State Aims To Integrate Mental Health Care For Children

May 18, 2016

New Hampshire Hospital treats an average of 500 children with mental health issues each year, at a cost of $1350 per day. The state is hoping a "system of care" approach will streamline service to patients while lowering costs.
Credit Paige Sutherland/NHPR

The state plans to streamline its mental health and substance abuse programs for children. 

A number of states, including Maine and Massachusetts, have turned to a so-called "system of care" model for young people with mental health issues in recent years.

New Hampshire has been studying the approach for several years, through a group called the New Hampshire Children's Behavioral Health Collaborative.

Last week the House sent Governor Hassan a Senate-backed bill directing the Department of Health and Human Services and other state agencies to better integrate care across agencies and make it easier for patients and their families to navigate the mental health system.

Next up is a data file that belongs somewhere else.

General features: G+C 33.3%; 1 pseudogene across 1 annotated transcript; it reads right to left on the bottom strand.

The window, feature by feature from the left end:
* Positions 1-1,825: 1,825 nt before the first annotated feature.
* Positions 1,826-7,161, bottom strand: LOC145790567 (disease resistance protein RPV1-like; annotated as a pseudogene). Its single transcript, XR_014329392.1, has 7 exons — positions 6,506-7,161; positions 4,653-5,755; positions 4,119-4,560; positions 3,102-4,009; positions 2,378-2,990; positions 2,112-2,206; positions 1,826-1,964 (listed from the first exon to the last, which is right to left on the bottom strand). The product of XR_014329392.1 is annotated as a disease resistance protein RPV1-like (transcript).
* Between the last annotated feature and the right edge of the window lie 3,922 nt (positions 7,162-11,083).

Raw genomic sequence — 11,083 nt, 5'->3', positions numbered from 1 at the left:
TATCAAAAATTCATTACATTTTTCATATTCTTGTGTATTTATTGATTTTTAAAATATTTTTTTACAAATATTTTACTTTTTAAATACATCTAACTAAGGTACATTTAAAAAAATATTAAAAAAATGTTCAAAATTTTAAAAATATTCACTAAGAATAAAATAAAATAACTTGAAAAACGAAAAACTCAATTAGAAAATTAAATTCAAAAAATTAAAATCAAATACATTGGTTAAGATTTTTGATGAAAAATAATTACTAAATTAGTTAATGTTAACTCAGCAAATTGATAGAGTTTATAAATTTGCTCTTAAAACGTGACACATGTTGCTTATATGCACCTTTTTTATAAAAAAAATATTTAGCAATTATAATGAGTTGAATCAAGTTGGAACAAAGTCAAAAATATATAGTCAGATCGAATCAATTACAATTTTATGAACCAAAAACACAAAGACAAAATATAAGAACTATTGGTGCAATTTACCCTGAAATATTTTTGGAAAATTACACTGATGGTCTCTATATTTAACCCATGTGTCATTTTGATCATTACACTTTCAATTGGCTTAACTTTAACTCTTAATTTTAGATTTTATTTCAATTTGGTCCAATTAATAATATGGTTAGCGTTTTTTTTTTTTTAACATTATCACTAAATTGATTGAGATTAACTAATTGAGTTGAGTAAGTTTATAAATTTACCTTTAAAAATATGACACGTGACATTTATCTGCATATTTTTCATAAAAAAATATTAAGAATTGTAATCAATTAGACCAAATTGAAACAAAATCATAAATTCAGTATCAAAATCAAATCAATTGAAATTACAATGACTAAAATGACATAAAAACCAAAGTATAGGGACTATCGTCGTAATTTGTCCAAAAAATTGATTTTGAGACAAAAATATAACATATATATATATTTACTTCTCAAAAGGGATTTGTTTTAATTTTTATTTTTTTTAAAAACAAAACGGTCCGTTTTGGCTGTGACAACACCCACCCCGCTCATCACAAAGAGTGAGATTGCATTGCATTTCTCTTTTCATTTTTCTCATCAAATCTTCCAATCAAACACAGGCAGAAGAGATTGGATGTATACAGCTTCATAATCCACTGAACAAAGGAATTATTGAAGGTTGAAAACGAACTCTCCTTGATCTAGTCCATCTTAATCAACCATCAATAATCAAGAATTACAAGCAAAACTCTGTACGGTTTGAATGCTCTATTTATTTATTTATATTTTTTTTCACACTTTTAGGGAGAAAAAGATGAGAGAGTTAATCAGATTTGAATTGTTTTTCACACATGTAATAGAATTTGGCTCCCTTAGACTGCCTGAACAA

Now the state has announced the new Bureau of Children's Behavioral Health, which falls under the also new DHHS Division of Behavioral Health.

"Research has shown that earlier intervention can lead to better outcomes," DHHS Commissioner Jeffrey Meyers said in a statement to announce the bureau's opening. "The Bureau will work with other DHHS programs, providers, advocates and policy makers to ensure that a comprehensive system of care will  be implemented to get children and their families the help they need.”

Supporters say streamlining mental health and substance abuse care will improve service for patients while lowering costs for the state.